Bassem Youssef becomes first Arab to host Emmy Awards

Bassem Youssef and his wife Hala Diab attend the International Emmy Awards in Manhattan, New York on Tuesday.

Bassem Youssef and his wife Hala Diab attend the International Emmy Awards in Manhattan, New York on Tuesday.

France had a big night Monday at the International Emmys with a leading three awards, led by the hit crime thriller “Engrenages” (“Spiral“) which won for best drama series. But the normally festive ceremony was tempered by reflections on the recent Paris terrorist attacks.

The tone for the evening was set by the host, Egyptian satirist Bassem Youssef, dubbed “the Jon Stewart of the Arab world,” who paused with the joke-making in his opening monologue to observe that “the world is still in a state of trauma” after recent attacks in Paris, Mali, Lebanon, Nigeria, Kenya and the Sinai in his home country.

“When people get together to celebrate art and creativity and the best of what the human race can aspire to we find our capacity to heal and to grow,” he said. “When we laugh and do what we do here tonight, those evil bastards lose.”

The highlight of the awards ceremony came when “Downton Abbey” creator and writer Julian Fellowes was presented the honorary International Emmy Founders Award by the show’s executive producer Gareth Neame and actress Elizabeth McGovern, who stars as Cora Crawley, Countess of Grantham.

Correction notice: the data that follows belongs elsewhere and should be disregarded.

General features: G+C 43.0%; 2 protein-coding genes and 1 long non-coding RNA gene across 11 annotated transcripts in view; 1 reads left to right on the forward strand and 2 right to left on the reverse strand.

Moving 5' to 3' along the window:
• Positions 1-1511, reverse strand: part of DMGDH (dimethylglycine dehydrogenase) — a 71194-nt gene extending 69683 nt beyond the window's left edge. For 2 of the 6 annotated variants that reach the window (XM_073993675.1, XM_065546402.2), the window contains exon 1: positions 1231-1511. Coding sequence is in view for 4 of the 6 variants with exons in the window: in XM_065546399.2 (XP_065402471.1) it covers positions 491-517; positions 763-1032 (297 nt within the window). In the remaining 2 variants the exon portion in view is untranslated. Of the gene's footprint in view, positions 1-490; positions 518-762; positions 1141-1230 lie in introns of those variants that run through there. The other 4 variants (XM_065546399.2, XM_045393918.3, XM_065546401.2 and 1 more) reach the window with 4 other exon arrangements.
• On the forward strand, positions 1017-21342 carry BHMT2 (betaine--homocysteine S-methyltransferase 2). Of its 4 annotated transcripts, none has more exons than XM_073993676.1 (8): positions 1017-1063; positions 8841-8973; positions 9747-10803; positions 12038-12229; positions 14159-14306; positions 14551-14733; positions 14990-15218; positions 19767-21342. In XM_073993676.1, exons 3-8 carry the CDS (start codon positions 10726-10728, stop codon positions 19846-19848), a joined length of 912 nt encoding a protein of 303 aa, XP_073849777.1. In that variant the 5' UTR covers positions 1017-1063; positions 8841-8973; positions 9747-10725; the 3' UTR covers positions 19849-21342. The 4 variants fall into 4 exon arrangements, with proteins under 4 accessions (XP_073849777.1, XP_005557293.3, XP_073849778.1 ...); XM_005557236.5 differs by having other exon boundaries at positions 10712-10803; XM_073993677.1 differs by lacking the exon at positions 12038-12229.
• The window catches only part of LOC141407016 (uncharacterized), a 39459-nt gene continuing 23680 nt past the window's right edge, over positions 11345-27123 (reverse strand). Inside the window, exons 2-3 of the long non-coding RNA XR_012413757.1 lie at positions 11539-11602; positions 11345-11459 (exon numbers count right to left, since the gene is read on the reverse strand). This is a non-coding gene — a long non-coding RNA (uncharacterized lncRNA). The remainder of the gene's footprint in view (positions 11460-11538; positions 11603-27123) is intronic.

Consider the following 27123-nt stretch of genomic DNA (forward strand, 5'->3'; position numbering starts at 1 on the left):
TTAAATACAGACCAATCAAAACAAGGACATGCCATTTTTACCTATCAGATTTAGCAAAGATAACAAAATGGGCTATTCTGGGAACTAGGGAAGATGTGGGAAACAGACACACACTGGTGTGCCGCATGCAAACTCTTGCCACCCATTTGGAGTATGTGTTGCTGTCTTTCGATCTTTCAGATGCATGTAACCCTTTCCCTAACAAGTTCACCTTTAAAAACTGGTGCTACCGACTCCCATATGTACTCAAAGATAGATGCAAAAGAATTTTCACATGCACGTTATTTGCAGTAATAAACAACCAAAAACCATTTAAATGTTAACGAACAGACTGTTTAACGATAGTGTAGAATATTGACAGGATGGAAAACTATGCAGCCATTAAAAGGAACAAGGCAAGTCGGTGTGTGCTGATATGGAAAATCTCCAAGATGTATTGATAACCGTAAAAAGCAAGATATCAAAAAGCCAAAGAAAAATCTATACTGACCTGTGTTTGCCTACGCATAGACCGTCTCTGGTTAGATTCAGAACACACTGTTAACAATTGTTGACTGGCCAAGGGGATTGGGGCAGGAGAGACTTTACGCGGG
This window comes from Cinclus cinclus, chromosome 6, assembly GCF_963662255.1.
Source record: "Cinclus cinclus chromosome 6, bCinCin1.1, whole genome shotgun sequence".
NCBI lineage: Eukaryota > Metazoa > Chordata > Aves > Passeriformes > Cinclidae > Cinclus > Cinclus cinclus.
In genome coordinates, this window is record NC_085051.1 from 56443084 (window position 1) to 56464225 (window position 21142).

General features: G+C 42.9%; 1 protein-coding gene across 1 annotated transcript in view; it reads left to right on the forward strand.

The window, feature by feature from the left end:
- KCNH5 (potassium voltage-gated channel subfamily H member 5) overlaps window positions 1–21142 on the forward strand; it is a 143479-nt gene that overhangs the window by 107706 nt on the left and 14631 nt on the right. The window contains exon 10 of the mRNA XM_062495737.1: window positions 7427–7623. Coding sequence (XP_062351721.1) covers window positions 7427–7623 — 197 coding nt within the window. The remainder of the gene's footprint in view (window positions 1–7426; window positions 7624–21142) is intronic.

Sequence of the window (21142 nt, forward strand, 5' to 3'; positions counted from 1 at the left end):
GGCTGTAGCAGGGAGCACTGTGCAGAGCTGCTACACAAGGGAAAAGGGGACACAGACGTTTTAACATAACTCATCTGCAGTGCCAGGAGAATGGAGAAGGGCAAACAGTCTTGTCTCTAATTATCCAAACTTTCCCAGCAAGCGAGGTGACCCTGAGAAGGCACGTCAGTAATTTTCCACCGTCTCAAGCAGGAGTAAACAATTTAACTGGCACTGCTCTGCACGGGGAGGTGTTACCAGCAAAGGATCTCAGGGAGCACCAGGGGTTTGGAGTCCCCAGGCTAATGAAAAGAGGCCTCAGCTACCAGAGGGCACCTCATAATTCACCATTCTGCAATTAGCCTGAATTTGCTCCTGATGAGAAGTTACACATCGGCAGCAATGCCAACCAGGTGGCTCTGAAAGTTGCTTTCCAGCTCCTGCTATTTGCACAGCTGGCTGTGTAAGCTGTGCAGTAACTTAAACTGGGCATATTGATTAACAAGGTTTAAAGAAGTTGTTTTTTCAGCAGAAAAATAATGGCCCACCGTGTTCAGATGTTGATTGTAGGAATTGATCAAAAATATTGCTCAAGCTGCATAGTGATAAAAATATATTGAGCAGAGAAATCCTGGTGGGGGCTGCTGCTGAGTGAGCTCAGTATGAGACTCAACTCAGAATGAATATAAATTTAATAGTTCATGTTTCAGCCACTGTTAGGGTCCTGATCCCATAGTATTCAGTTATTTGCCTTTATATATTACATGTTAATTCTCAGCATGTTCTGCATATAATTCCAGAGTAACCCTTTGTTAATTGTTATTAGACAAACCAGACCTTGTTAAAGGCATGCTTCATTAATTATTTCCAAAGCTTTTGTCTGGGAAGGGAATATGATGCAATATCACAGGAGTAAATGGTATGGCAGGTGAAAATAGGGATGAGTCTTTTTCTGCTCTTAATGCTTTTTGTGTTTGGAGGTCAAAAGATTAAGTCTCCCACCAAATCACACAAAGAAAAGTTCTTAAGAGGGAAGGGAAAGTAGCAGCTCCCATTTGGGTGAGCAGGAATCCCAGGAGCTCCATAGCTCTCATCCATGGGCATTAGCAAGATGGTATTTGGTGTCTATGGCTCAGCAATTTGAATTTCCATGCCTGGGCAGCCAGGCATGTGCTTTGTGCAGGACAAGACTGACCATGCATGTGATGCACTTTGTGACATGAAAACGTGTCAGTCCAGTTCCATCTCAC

The Emmy for arts programming went to “Illustre & Inconnu: Comment Jacques Jaujard a Sauve le Louvre” (“The Man Who Saved the Louvre“) about the French National Museums director who organized a resistance group to keep thousands of artworks out of the Nazis’ hands.I.

The other French winner was “Soldat Blanc” (“White Soldier“), about two young soldiers in Saigon whose friendship is shattered when they end up on opposite sides in the early days of the Viet Minh insurgency against French colonial rule, which took the Emmy for best TV movie/mini-series.

The best actor award went to Maarten Heijmans of the Netherlands for “Ramses,” which chronicles the rise and fall of the popular Dutch singer and actor Ramses Shaffy. Norway’s Anneke von der Lippe won the best actress Emmy for “Eyewitness” in which she plays a small town police chief caught in the middle of a murder investigation.

The awards ceremony, organized by the International Academy of Television Arts & Sciences, honors excellence in TV programming outside the US


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